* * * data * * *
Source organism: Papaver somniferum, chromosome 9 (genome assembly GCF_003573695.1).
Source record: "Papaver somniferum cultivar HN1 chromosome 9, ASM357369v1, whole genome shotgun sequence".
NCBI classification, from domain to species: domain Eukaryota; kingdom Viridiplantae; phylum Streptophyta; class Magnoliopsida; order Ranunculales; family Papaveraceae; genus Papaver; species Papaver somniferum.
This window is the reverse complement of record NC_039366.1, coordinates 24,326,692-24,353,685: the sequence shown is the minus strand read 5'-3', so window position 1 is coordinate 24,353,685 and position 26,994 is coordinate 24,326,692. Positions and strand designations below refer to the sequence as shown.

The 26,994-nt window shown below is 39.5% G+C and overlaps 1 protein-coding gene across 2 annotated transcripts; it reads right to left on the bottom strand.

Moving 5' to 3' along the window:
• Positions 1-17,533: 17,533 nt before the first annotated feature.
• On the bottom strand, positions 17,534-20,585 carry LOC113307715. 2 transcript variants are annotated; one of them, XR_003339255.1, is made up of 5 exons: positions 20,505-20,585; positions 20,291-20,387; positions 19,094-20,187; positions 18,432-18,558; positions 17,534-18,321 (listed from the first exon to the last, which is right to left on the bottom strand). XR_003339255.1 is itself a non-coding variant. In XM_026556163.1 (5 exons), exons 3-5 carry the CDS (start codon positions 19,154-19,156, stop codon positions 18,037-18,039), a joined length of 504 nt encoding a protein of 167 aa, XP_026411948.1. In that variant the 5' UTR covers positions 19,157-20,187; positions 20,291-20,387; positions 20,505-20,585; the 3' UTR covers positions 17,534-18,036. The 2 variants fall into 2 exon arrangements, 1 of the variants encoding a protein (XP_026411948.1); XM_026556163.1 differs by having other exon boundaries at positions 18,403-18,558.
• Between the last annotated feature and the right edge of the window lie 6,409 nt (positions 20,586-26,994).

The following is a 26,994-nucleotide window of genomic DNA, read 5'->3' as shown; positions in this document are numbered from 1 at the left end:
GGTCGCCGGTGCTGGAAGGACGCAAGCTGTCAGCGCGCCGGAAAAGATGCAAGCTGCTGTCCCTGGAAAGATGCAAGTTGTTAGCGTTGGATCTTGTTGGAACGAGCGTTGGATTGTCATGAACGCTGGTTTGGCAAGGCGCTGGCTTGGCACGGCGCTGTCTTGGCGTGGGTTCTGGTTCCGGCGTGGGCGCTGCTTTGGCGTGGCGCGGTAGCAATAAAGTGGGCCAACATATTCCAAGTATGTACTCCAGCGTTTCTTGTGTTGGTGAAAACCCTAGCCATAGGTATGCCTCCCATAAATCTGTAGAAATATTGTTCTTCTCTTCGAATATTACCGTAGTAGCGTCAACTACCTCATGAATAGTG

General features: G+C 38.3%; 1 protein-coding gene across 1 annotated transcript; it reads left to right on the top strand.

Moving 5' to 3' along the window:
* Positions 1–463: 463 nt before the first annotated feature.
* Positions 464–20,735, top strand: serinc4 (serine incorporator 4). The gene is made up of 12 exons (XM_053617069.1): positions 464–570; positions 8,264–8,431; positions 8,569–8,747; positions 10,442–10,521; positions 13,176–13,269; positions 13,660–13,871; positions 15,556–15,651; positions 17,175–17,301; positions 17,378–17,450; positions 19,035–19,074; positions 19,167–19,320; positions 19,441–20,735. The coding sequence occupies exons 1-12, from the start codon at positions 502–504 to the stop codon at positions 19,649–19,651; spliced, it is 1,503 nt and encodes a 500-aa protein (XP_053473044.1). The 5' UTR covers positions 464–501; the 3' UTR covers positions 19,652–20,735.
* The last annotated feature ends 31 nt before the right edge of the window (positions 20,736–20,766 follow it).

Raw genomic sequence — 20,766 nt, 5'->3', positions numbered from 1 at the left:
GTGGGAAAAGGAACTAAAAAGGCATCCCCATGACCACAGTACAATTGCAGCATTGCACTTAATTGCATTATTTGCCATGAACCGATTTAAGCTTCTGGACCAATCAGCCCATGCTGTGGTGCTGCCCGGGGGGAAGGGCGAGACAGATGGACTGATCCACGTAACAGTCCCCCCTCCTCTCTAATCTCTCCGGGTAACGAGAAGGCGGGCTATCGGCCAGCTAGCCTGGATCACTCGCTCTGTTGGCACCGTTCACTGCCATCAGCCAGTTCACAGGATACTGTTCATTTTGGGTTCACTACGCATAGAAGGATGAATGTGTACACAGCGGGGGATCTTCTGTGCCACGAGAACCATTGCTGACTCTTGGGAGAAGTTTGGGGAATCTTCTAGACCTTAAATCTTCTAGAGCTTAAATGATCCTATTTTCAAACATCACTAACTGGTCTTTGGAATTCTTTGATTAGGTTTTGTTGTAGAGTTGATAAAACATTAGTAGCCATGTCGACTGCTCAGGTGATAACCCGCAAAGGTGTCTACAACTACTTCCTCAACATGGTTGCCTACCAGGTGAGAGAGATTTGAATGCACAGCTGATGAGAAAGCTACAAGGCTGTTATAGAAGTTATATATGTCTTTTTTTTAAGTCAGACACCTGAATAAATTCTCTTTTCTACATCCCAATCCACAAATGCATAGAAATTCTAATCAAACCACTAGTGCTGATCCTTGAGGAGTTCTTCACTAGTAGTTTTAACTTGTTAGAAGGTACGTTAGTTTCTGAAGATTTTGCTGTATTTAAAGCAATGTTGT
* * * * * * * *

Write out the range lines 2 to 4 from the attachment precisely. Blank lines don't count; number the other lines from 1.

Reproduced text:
Source record: "Papaver somniferum cultivar HN1 chromosome 9, ASM357369v1, whole genome shotgun sequence".
NCBI classification, from domain to species: domain Eukaryota; kingdom Viridiplantae; phylum Streptophyta; class Magnoliopsida; order Ranunculales; family Papaveraceae; genus Papaver; species Papaver somniferum.
This window is the reverse complement of record NC_039366.1, coordinates 24,326,692-24,353,685: the sequence shown is the minus strand read 5'-3', so window position 1 is coordinate 24,353,685 and position 26,994 is coordinate 24,326,692. Positions and strand designations below refer to the sequence as shown.